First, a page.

UK launched cyber attack on Islamic State

The UK has conducted a "major offensive cyber campaign" against the Islamic State group, the director of the intelligence agency GCHQ, Jeremy Fleming, has revealed. The operation hindered the group's ability to co-ordinate attacks and suppressed its propaganda.

Source: BBC

Goldman Sachs consider whether curing patients is bad for business

Goldman Sachs analysts have attempted to tackle the question of whether pioneering "gene therapy" treatment will be bad for business in the long run. "Is curing patients a sustainable business model?" analysts ask in a report entitled "The Genome Revolution."

Source: CNBC

Four-armed robot performing surgery in the UK

A £1.5m "robotic" surgeon, controlled using a computer console, is being used to shorten the time patients spend recovering after operations. The da Vinci Xi machine is the only one in the country being used for upper gastrointestinal surgery.

Source: BBC

Virgin Galactic rocket planes go past the speed of sound

Virgin Galactic completed its first powered flight in nearly four years when Richard Branson's space company launched its Unity spacecraft, which reached supersonic speeds before safely landing. “We’ve been working towards this moment for a long time,” Virgin Galactic CEO George Whitesides said in an email to Quartz.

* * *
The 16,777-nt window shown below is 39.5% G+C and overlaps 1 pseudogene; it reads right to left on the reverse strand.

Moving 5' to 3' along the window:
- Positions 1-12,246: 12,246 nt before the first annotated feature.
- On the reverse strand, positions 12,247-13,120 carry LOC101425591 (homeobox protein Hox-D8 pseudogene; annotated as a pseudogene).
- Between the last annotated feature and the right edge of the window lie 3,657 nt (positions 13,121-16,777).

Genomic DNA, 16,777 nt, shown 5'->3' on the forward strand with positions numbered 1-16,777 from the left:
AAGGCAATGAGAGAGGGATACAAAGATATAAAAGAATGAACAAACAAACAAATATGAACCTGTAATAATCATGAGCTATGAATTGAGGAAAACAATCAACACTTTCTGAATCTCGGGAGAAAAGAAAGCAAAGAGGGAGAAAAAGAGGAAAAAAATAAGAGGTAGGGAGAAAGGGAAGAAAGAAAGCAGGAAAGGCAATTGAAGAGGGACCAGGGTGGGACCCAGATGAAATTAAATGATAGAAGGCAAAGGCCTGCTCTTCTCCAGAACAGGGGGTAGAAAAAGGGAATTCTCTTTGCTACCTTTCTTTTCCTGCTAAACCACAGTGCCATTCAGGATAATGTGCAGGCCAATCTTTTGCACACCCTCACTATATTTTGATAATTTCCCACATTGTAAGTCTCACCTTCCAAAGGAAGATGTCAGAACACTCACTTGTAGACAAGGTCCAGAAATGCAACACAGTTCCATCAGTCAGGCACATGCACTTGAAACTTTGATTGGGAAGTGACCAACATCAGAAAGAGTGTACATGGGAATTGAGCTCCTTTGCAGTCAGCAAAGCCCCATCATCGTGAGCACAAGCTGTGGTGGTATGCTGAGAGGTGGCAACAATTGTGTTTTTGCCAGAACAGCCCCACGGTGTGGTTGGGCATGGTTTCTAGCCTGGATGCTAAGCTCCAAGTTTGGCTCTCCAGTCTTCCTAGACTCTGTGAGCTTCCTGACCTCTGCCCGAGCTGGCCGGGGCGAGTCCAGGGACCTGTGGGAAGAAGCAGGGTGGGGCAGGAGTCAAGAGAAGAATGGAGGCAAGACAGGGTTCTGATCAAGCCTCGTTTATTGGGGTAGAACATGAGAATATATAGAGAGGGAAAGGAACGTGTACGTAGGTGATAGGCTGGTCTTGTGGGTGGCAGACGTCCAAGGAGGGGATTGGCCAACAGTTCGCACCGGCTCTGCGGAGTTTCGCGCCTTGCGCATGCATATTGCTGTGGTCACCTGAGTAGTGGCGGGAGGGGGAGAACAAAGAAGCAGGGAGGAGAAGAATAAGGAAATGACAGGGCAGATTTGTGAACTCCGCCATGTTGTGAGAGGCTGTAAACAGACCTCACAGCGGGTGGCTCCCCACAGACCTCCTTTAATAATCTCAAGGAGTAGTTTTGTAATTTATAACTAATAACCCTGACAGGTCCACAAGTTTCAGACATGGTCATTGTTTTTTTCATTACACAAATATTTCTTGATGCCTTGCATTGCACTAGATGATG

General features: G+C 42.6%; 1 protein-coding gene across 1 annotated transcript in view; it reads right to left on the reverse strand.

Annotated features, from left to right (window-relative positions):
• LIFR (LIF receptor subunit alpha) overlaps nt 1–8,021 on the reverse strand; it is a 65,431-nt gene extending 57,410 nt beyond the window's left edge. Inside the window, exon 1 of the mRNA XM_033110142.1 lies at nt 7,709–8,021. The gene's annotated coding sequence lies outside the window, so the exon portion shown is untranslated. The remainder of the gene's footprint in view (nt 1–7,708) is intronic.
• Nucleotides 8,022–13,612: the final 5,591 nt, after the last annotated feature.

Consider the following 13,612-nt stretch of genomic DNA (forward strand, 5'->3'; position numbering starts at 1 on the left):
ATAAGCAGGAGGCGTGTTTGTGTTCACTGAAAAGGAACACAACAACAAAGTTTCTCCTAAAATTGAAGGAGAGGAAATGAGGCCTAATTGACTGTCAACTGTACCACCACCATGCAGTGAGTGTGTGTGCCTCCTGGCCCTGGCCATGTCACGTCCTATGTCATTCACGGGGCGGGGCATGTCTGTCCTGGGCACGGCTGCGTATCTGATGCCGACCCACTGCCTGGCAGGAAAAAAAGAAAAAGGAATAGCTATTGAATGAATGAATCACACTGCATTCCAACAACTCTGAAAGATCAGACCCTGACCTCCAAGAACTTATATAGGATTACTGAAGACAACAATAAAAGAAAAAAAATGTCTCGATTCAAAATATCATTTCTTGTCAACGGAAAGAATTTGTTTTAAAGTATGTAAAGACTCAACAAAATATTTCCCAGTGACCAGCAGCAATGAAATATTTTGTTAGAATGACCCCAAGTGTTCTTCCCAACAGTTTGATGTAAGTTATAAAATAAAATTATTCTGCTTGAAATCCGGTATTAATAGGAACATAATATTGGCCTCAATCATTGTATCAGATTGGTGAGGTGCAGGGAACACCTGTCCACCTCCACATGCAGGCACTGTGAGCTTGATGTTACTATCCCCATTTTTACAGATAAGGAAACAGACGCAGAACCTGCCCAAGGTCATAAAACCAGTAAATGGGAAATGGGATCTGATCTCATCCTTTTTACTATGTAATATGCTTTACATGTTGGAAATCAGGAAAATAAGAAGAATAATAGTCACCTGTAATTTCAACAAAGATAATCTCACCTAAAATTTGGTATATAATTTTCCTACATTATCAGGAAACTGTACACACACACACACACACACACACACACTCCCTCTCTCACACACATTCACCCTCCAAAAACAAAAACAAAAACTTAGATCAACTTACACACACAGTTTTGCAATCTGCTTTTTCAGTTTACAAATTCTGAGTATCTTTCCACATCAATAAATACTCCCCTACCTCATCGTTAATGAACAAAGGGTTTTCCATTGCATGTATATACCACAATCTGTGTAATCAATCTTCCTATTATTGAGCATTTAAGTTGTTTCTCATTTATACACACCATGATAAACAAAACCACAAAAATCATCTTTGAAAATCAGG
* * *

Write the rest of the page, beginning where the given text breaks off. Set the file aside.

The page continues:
Source: Quartz

Google employees protest being in "the business of war"

Thousands of Google employees, including dozens of senior engineers, have signed a letter protesting the company’s involvement in a Pentagon program that uses AI to interpret video imagery and could be used to improve the targeting of drone strikes. The letter, which is circulating inside Google, has garnered more than 3,100 signatures

Source: New York Times

Computer system transcribes words users “speak silently”

MIT researchers have developed a computer interface that transcribes words that the user verbalises internally but does not actually speak aloud. The wearable device picks up neuromuscular signals in the jaw and face that are triggered by internal verbalisations — saying words “in your head” — but are undetectable to the human eye.

Source: MIT News

Drones could be used to penalise bad farming

A report by a coalition of environmental campaigners is arguing squadrons of drones should be deployed to locate and penalise farmers who let soil run off their fields. Their report says drones can help to spot bad farming, which is said to cost more than £1.2bn a year by clogging rivers and contributing to floods.

Source: BBC

Californian company unveil space hotel

Orion Span, a California company, has unveiled its Aurora Station, a commercial space station that would house a luxury hotel. The idea is to put the craft in low-earth orbit, about 200 miles up, with a stay at the hotel likely to cost $9.5 million for a 12-day trip, but you can reserve a spot now with an $80,000 deposit.

UK mobile operators pay close to £1.4bn for 5G

An auction of frequencies for the next generation of mobile phone networks has raised £1.36bn, says regulator Ofcom. Vodafone, EE, O2 and Three all won the bandwidth needed for the future 5G mobile internet services, which are not expected to be launched until 2020.

Source: BBC